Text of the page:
To test our hypotheses, the model 4 of PROCESS macro for SPSS (Hayes, 2013) was used. Firstly, the mediation hypothesis was tested (H1) and it resulted partially confirmed. In fact, results show that perceiving a discriminatory work environment is negatively and significantly related with job autonomy (p < 0.01; R2 = 0.06). Job autonomy is also significantly and negatively related with psychological well-being (p < 0.01; R2 = 0.25). Therefore, people with higher rates of job autonomy will report less psychological distress. On the contrary, perceiving a discriminatory work environment is related positively and significantly with workers’ psychological well-being, enhancing their psychological distress (p < 0.01; R2 = 0.18). However, when job autonomy is introduced as mediator the effect of perceiving a discriminatory work environment on psychological well-being is reduced (p < 0.01; R2 = 0.06) but still significant (see Table 2). For this reason, H1 is partially confirmed.
The resampling procedure (10,000 bootstrap samples) indicates a significant indirect effect, since the confidence interval at 95% does not include the value zero (k2 = 0.07; bootstrapped 95% CIs of 0.01–0.17) (Preacher and Hayes, 2008). Our mediation model explains 25% of employees’ psychological well-being variance [F(2,111) = 18.37; p < 0.01].
To test the buffering effect of the co-workers (H2a) and supervisor support (H2b) on the relationship between perceiving a discriminatory work environment and psychological well-being, mediated by job autonomy, we performed the model 5 of PROCESS macro for SPSS (Hayes, 2013). Results partially supported H2a. However, although experiencing a discriminatory work environment has an indirect effect on workers’ psychological well-being through job autonomy, bootstrap CIs showed that this effect does not exist with higher level of co-workers support (see Table 3).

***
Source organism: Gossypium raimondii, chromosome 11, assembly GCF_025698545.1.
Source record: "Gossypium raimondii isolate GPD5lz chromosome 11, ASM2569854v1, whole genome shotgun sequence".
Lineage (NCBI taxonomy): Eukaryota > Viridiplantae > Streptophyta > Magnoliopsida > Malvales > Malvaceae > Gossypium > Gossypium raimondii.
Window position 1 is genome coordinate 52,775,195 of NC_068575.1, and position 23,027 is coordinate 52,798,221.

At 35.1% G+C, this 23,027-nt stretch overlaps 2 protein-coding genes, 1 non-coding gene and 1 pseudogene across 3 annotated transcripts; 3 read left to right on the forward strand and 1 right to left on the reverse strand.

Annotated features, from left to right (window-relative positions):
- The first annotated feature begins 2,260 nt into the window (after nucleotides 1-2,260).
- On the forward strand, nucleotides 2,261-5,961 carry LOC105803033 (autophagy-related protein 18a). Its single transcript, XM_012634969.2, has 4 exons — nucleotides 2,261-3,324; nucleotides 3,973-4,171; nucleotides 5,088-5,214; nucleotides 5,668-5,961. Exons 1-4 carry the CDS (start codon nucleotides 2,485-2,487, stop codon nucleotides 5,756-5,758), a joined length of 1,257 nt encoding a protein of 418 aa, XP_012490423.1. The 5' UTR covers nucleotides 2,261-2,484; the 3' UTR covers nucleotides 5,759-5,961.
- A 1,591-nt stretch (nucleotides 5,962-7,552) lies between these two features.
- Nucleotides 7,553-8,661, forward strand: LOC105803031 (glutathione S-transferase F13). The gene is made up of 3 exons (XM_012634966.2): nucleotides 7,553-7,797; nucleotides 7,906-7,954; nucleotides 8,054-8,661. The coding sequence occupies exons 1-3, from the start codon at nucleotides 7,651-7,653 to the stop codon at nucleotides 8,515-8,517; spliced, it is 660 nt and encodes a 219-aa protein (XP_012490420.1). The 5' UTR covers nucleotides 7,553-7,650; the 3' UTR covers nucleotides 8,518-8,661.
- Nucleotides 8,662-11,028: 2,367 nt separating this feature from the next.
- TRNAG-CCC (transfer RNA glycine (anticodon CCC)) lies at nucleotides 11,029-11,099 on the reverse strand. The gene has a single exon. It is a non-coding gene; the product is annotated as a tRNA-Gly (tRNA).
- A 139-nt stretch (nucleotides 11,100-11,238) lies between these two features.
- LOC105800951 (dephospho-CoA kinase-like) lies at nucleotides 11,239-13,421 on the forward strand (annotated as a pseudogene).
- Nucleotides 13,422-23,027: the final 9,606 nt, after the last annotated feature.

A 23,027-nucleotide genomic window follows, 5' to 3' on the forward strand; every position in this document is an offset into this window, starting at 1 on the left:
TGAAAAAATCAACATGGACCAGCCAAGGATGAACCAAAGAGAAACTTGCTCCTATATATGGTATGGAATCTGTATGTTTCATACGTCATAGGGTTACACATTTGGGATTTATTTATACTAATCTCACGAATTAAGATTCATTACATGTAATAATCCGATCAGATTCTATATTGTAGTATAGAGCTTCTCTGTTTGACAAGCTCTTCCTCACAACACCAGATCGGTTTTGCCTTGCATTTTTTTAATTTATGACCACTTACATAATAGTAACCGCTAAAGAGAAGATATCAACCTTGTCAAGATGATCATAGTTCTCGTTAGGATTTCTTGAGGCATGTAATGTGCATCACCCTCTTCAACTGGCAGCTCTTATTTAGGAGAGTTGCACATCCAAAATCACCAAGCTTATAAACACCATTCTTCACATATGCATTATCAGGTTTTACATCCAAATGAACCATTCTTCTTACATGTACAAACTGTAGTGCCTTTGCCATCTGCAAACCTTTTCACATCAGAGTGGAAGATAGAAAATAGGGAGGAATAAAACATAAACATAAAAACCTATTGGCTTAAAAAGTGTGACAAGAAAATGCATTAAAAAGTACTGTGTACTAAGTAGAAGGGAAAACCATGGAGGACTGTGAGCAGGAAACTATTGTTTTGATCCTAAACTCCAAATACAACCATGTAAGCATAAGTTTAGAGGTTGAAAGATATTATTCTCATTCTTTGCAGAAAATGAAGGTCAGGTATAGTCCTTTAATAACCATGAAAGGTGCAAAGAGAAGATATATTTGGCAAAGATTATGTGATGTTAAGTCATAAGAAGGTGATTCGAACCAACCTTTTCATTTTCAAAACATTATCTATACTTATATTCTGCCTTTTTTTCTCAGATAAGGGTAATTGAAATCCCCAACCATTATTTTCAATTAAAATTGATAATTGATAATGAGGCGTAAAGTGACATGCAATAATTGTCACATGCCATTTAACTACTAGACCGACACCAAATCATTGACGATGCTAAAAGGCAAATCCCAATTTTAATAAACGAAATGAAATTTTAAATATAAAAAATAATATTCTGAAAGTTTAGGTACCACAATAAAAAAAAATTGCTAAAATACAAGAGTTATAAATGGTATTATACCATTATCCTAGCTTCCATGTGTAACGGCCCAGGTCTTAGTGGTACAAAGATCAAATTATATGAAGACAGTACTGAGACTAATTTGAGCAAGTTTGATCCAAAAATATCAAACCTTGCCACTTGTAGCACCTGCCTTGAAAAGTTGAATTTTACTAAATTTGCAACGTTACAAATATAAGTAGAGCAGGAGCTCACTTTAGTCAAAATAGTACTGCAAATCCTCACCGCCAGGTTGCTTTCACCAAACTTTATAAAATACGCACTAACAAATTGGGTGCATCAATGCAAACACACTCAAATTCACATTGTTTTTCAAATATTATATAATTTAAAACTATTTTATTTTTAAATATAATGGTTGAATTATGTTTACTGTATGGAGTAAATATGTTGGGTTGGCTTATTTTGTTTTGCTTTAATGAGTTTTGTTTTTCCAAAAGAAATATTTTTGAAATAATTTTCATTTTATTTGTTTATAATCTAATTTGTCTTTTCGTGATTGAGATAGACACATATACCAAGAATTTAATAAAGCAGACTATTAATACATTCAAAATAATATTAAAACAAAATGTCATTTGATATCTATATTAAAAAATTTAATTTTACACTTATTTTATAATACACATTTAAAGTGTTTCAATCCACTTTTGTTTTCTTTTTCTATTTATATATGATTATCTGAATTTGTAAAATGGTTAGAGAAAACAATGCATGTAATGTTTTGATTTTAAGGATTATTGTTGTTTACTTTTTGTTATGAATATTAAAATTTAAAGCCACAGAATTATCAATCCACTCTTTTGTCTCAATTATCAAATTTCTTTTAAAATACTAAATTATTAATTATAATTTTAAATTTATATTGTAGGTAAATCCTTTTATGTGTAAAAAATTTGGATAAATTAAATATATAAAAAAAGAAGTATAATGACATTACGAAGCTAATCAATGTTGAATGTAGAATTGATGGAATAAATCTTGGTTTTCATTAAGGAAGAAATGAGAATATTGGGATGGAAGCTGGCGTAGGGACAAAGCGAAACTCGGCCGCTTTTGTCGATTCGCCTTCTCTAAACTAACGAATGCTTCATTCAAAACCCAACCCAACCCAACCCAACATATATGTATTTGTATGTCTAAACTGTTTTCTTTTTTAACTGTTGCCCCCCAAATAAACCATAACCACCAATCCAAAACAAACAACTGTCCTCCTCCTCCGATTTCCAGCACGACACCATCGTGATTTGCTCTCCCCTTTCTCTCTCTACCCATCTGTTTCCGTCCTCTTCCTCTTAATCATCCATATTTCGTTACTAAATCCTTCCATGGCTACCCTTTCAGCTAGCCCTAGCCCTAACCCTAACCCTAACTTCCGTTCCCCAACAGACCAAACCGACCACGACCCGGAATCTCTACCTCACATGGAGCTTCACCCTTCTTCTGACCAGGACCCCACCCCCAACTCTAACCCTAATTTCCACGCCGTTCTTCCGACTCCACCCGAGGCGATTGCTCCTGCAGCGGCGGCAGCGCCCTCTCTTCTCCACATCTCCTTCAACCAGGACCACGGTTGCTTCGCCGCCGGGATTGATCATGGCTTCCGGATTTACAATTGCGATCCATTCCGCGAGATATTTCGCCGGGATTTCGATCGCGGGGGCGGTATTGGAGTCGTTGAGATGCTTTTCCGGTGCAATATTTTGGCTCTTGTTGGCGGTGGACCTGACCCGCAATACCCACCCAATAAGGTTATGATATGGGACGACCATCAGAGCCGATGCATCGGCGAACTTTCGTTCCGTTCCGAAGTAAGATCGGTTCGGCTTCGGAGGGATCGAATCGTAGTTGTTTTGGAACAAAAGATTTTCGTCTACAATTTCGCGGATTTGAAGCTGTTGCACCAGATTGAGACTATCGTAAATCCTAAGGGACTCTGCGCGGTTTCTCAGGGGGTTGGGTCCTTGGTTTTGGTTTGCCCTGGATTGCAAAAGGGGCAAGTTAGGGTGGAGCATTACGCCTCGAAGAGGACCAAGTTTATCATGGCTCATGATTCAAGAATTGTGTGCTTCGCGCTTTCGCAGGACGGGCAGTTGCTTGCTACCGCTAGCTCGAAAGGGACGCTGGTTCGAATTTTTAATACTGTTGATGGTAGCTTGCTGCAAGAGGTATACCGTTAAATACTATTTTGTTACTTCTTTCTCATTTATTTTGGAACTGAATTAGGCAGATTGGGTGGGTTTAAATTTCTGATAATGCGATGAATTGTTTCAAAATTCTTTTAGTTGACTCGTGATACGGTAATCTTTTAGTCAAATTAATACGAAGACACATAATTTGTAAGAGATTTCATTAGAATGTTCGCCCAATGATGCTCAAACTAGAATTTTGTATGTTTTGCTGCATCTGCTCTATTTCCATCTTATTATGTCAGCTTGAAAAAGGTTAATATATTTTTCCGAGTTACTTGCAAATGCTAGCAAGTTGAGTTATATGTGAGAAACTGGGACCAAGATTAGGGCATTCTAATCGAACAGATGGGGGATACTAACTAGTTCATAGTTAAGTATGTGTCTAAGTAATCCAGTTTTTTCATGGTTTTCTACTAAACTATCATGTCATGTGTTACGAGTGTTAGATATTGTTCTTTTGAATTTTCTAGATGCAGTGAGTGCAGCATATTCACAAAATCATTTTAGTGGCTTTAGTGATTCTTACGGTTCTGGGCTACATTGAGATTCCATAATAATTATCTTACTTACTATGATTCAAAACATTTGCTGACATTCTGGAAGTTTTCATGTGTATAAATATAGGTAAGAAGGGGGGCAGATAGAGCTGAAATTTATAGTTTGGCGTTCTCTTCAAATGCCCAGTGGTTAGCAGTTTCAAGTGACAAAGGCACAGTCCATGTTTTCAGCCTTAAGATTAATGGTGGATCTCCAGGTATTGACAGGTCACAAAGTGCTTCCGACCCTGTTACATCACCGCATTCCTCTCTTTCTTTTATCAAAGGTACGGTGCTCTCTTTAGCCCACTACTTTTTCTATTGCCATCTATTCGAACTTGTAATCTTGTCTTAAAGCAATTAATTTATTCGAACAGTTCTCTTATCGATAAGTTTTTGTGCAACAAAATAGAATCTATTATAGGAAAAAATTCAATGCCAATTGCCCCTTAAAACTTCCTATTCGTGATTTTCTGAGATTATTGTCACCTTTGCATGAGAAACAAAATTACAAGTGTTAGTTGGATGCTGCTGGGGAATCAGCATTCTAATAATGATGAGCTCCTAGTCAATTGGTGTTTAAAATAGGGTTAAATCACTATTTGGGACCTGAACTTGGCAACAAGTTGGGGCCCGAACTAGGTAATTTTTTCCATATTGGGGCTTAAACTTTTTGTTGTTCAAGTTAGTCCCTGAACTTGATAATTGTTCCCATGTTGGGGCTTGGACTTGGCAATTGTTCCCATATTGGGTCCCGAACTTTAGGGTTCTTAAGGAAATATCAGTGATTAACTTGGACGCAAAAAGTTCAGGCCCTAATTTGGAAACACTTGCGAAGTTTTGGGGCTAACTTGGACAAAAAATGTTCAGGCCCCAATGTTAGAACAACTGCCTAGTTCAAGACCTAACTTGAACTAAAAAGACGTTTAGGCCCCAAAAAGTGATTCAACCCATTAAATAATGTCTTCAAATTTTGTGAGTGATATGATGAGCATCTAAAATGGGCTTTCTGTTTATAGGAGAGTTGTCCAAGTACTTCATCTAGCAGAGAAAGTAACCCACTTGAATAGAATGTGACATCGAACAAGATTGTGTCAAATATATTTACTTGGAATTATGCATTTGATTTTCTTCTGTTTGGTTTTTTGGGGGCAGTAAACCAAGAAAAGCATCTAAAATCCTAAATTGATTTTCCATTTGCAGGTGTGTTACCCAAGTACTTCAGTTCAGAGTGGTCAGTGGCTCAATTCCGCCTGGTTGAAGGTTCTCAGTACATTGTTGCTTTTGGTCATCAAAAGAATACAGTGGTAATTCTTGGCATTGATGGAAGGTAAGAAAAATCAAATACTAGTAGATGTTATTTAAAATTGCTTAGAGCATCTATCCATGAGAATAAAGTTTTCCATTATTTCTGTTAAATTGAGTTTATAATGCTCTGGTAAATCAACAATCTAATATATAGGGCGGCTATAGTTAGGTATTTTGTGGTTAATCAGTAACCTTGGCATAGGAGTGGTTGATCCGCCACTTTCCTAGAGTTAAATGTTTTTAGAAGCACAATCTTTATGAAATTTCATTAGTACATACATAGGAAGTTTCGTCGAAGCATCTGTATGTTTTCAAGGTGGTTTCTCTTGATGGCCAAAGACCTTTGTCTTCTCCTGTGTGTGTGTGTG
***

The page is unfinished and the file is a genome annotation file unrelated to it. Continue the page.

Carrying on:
TABLE 3. Moderated mediation analysis for discriminatory work environment, job autonomy, psychological well-being, and co-workers support.
Results do not support H2b since main interaction effects were not found (B = -0.49, SE = 0.50, p = 0.335). Therefore, supervisor support does not buffer the relationship between perceiving a discriminatory work environment and psychological well-being.
This study aimed to understand the role of job resources when a discriminatory work environment is perceived by workers. In line with previous studies, we confirm that job autonomy is an important resource connected with psychological well-being (Park and Searcy, 2012). Results also showed that job autonomy partially mediates the relationships between perceiving a discriminatory work environment and workers’ psychological well-being. Therefore, people who can decide how, when and where developing their tasks might feel less affected at psychological level by a discriminatory work environment, since they can avoid it.
Moreover, this study explores the buffering effect of social support (from co-workers and supervisor) in the relationship between discriminatory work environment and psychological well-being, mediated by job autonomy. Our results showed that a main interaction exists when co-workers support is taken into account, but it does not in the case of supervisor support. Thus, co-workers help in coping with the negative effects of a discriminatory work environment when workers also experiment job autonomy.